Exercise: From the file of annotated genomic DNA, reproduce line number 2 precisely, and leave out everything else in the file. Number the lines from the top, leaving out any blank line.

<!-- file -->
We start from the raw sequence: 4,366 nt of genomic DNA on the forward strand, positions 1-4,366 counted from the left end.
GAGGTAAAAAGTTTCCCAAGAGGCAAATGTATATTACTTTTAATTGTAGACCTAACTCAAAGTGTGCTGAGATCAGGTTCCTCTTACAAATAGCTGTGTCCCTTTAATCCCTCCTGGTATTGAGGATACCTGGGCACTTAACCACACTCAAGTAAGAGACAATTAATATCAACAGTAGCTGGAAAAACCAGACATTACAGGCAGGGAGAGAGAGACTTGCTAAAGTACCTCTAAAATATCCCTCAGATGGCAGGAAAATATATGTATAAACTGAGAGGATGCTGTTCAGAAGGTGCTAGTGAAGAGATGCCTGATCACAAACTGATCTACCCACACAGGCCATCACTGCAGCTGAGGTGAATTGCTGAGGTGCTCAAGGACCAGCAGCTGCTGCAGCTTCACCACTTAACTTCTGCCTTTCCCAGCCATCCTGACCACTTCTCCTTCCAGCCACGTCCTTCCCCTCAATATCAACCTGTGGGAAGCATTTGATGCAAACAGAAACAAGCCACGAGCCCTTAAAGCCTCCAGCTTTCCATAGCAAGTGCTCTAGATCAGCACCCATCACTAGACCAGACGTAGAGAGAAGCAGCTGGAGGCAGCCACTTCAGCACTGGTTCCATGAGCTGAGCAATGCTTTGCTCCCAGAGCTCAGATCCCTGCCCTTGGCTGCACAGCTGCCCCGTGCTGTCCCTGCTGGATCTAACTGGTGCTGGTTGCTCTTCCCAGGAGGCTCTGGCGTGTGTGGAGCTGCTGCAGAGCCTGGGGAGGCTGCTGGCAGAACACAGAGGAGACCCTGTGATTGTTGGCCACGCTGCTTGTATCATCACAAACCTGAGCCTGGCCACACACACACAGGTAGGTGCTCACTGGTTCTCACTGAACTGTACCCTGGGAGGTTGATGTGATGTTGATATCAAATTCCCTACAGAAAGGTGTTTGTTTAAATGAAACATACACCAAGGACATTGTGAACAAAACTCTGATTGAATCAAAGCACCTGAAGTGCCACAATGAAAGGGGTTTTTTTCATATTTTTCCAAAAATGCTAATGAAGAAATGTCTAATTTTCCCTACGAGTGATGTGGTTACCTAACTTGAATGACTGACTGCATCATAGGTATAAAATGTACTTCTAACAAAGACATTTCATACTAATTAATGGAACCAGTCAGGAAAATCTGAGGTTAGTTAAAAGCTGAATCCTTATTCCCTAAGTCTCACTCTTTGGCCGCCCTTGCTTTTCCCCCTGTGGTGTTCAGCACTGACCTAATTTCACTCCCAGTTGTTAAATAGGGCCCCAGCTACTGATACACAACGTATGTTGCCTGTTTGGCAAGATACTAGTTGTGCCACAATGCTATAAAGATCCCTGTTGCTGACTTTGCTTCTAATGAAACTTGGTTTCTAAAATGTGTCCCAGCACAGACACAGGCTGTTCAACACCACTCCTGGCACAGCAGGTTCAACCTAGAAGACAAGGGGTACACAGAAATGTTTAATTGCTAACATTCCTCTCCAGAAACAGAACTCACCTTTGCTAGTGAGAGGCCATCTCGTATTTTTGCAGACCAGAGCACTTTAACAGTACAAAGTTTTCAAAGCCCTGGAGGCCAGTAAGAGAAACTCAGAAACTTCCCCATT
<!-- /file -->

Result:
GAGGTAAAAAGTTTCCCAAGAGGCAAATGTATATTACTTTTAATTGTAGACCTAACTCAAAGTGTGCTGAGATCAGGTTCCTCTTACAAATAGCTGTGTCCCTTTAATCCCTCCTGGTATTGAGGATACCTGGGCACTTAACCACACTCAAGTAAGAGACAATTAATATCAACAGTAGCTGGAAAAACCAGACATTACAGGCAGGGAGAGAGAGACTTGCTAAAGTACCTCTAAAATATCCCTCAGATGGCAGGAAAATATATGTATAAACTGAGAGGATGCTGTTCAGAAGGTGCTAGTGAAGAGATGCCTGATCACAAACTGATCTACCCACACAGGCCATCACTGCAGCTGAGGTGAATTGCTGAGGTGCTCAAGGACCAGCAGCTGCTGCAGCTTCACCACTTAACTTCTGCCTTTCCCAGCCATCCTGACCACTTCTCCTTCCAGCCACGTCCTTCCCCTCAATATCAACCTGTGGGAAGCATTTGATGCAAACAGAAACAAGCCACGAGCCCTTAAAGCCTCCAGCTTTCCATAGCAAGTGCTCTAGATCAGCACCCATCACTAGACCAGACGTAGAGAGAAGCAGCTGGAGGCAGCCACTTCAGCACTGGTTCCATGAGCTGAGCAATGCTTTGCTCCCAGAGCTCAGATCCCTGCCCTTGGCTGCACAGCTGCCCCGTGCTGTCCCTGCTGGATCTAACTGGTGCTGGTTGCTCTTCCCAGGAGGCTCTGGCGTGTGTGGAGCTGCTGCAGAGCCTGGGGAGGCTGCTGGCAGAACACAGAGGAGACCCTGTGATTGTTGGCCACGCTGCTTGTATCATCACAAACCTGAGCCTGGCCACACACACACAGGTAGGTGCTCACTGGTTCTCACTGAACTGTACCCTGGGAGGTTGATGTGATGTTGATATCAAATTCCCTACAGAAAGGTGTTTGTTTAAATGAAACATACACCAAGGACATTGTGAACAAAACTCTGATTGAATCAAAGCACCTGAAGTGCCACAATGAAAGGGGTTTTTTTCATATTTTTCCAAAAATGCTAATGAAGAAATGTCTAATTTTCCCTACGAGTGATGTGGTTACCTAACTTGAATGACTGACTGCATCATAGGTATAAAATGTACTTCTAACAAAGACATTTCATACTAATTAATGGAACCAGTCAGGAAAATCTGAGGTTAGTTAAAAGCTGAATCCTTATTCCCTAAGTCTCACTCTTTGGCCGCCCTTGCTTTTCCCCCTGTGGTGTTCAGCACTGACCTAATTTCACTCCCAGTTGTTAAATAGGGCCCCAGCTACTGATACACAACGTATGTTGCCTGTTTGGCAAGATACTAGTTGTGCCACAATGCTATAAAGATCCCTGTTGCTGACTTTGCTTCTAATGAAACTTGGTTTCTAAAATGTGTCCCAGCACAGACACAGGCTGTTCAACACCACTCCTGGCACAGCAGGTTCAACCTAGAAGACAAGGGGTACACAGAAATGTTTAATTGCTAACATTCCTCTCCAGAAACAGAACTCACCTTTGCTAGTGAGAGGCCATCTCGTATTTTTGCAGACCAGAGCACTTTAACAGTACAAAGTTTTCAAAGCCCTGGAGGCCAGTAAGAGAAACTCAGAAACTTCCCCATT